Figure 210

The Ames Room.

observers are asked to make. Kaneko and Uchikawa (1997) argued that the instructions given to observers in previous studies were not always clear. They distinguished between perceived linear size (what the actual size of the object seems to be) and perceived angular size (the apparent retinal size of the object). Kaneko and Uchikawa (1997) manipulated depth cues such as binocular disparity. Overall, they found much more evidence for size constancy with linear-size instructions than with angular-size instructions. There was a closer approximation to size constancy with linear-size instructions when depth could be perceived more accurately, but this was less so with angular-size instructions. Thus, the size-distance invariance hypothesis is more applicable to judgements of linear size than of angular size.

Size judgements can depend on factors other than perceived distance. For example, we can use information about familiar size to make accurate assessments of size regardless of whether the retinal image is very large or very small. Evidence of the importance of familiar size was obtained by Schiffman (1967). Observers viewed familiar objects at various distances in the presence or absence of depth cues. Their size estimates were accurate even when depth cues were not available, because they made use of their knowledge of familiar size.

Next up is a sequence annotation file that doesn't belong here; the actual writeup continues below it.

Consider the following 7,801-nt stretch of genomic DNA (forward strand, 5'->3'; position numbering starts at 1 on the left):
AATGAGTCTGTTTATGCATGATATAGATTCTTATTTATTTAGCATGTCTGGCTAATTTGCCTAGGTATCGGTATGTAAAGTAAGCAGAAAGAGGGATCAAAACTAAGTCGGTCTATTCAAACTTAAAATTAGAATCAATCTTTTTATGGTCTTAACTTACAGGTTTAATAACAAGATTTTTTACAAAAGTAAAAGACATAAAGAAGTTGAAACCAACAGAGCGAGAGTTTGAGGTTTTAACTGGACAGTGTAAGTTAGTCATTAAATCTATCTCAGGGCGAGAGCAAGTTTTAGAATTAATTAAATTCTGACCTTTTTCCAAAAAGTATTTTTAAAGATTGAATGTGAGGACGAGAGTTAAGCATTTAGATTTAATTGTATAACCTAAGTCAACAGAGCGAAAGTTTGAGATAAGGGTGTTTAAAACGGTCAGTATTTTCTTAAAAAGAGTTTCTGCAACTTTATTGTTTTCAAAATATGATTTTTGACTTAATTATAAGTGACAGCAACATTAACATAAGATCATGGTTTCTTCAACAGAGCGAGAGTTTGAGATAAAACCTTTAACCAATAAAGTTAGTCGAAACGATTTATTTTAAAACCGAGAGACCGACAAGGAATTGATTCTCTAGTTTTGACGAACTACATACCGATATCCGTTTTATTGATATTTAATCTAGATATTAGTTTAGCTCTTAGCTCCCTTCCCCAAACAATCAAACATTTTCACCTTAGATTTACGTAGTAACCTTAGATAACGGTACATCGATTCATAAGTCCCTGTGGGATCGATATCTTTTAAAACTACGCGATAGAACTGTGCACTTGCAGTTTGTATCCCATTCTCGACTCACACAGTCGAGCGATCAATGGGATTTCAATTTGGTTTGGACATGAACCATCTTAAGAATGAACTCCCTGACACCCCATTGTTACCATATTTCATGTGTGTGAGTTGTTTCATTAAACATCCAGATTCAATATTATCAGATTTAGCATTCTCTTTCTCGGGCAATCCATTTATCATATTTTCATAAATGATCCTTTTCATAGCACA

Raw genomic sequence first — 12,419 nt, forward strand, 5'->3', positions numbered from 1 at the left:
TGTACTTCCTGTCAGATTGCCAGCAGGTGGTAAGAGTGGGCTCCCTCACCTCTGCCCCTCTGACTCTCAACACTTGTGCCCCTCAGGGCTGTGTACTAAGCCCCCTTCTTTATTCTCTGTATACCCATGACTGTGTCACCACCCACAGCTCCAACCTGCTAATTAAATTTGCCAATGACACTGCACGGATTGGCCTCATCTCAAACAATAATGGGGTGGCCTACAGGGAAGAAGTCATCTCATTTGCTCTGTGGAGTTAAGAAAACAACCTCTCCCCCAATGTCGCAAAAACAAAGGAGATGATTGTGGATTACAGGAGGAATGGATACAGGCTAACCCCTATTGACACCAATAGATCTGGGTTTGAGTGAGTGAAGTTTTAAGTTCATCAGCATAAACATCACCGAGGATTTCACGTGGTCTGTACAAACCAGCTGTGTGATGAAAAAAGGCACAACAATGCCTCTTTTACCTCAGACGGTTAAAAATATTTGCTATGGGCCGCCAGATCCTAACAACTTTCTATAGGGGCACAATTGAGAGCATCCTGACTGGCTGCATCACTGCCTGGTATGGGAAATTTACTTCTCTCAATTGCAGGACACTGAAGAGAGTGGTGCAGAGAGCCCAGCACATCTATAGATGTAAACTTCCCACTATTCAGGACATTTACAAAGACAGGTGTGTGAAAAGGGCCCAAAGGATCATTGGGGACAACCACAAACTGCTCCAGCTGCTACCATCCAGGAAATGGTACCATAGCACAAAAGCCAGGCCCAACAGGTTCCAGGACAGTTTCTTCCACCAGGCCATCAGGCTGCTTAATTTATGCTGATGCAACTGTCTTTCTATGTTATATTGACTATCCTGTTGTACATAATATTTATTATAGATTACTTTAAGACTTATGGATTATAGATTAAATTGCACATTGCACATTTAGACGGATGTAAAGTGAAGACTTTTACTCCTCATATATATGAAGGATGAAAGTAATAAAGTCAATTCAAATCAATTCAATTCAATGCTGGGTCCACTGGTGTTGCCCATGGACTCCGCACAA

There is also evidence that the horizon is sometimes used in size estimation. The horizon is generally sufficiently far away that, "the line connecting the point of observation with the horizon is parallel to the ground" (Bertamini, Yang, & Proffitt, 1998, p. 673). As a result, an object that is on the line between a standing observer and the horizon is about 1.50 to 1.75 metres tall. Bertamini et al. (1998) obtained size judgements from standing and sitting observers. These judgements were most accurate when the objects being judged were at about eye-level height, suggesting that the horizon can be used as a reference point for size estimation.

In sum, size constancy depends on various factors including perceived distance, size familiarity, the horizon, and so on. As yet, we do not have a theory providing a coherent account of how these factors combine to produce size judgements.

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